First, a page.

Prof. Dr. Werner Weidenfeld
Professor of political science at Munich University, Germany
Director of the Center for Applied Policy Research in Munich
Well, it depends. Even though a record voting participation, the GERB and his popular candidate have not come into the absolute power and must now create a healthy and resilient coalition. The winner of the elections Boyko Borisov and his new team have a large number of problems to be solved soon. He announced that he will fight the economical crisis and that he will stop the omnipresent corruption. That fits the goals of the other right wing parties and could lead to get frozen money from Brussels. Insofar must Borissov hold what he announced and the coalition must quickly start to do a good job.
Priorities - first of all, getting and keeping trust with the population and the elites. The problems of the country are well known and the voters obviously had no more confidence to the former left wing government. Only on the basis of trust Borrisov and his government can catch the economical challenges of the future and fight against corruption successfully. Last is decisively in the context of the relationship to Europe and the European Union and the quality of this relationship is one of the most important aspects of the future of Bulgaria.
His Excellency Steve Williams
UK Ambassador to Bulgaria
The new government is taking office with a decisive mandate from the Bulgarian people, which should contribute to stability.
Its priorities should be the same as for most governments - the economy,global challenges like climate change and energy security, education, health, infrastructure, welfare reform and others. The fight against corruption and organised crime is integral to all of these issues.
Director, Media Development Center, Sofia
I believe that the government will be stable for a number of reasons. On the one hand, it has strong parliamentary support; on the other, the members of the new government appear to be professionals and people who do not bear a burden of their past. Let us not forget that we are yet to experience the effects of the global crisis, and in this respect it seems to me that none of the other players in Bulgaria's politics is eager to lead the country through this next period of challenges.I do not rule out some ministerial changes in a year or two but I do not see any reasons why the new cabinet should not be stable.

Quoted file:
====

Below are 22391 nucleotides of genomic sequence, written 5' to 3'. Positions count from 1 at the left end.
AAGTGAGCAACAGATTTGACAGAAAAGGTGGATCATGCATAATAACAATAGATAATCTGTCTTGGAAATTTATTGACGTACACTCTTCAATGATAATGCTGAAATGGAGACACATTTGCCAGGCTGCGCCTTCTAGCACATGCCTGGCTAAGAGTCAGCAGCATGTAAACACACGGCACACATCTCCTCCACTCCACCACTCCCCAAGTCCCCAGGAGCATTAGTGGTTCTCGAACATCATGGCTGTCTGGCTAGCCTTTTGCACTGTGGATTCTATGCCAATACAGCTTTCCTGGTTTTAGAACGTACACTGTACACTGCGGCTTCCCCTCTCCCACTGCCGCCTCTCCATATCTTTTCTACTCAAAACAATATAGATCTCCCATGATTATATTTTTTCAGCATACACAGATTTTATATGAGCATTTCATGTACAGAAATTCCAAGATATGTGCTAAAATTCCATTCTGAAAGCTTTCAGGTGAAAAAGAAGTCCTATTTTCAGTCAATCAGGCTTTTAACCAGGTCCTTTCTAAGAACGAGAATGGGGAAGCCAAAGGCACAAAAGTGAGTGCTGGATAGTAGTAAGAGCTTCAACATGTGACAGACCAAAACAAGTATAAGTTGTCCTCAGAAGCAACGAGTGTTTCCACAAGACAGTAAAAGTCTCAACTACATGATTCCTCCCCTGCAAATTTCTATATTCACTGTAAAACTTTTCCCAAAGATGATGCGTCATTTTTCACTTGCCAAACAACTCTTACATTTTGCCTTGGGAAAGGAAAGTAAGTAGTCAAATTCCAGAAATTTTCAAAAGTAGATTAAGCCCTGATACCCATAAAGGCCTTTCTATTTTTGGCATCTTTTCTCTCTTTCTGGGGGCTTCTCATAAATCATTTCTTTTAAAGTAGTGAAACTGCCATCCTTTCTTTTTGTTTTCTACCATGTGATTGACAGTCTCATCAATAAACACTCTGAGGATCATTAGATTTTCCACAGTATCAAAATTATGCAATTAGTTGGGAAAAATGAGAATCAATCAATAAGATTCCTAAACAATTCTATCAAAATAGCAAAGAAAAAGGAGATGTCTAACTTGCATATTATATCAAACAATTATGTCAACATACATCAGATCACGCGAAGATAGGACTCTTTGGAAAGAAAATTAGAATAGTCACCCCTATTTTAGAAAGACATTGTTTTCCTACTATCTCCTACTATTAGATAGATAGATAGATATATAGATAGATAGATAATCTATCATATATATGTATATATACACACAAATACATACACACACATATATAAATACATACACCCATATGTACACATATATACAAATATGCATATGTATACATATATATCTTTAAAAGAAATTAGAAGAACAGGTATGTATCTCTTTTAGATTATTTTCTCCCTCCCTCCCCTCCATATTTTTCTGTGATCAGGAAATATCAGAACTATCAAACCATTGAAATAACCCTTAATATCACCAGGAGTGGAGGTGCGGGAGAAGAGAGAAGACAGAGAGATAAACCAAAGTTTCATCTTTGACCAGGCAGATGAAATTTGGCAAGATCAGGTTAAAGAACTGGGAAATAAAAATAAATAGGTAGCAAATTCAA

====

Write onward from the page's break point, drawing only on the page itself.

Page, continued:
Among the top priorities of the new Bulgarian government, I would point out first the purposeful and result-oriented work for improving Bulgaria's image in Europe and around the world, and meeting the high public expectations for investigations and trials of corrupt politicians and top-ranking officials; just as important is the adoption of adequate and purposeful measures for reducing the effects of the crisis, especially on the people with the lowest income.
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its good to see a new government promising to fight curruption i have noticed there seems to be more arrests on curruption lets hope it continues it would be nice for the new minister of justice to investigate the michael shields case,ie the policeman involved in the case boasting of how much money he recieved under the table to get the thug who commited the crime and how they went back and arrested an innocent 18yr old ,this case has done a lot of damage to bulgaria half empty hotel ,with the high euro against the pound ,bulgaria shud be booming,yet the varna resurts are closeing hotels and laying staff off this case as lost bulgaria a lot of money at a time when it needs it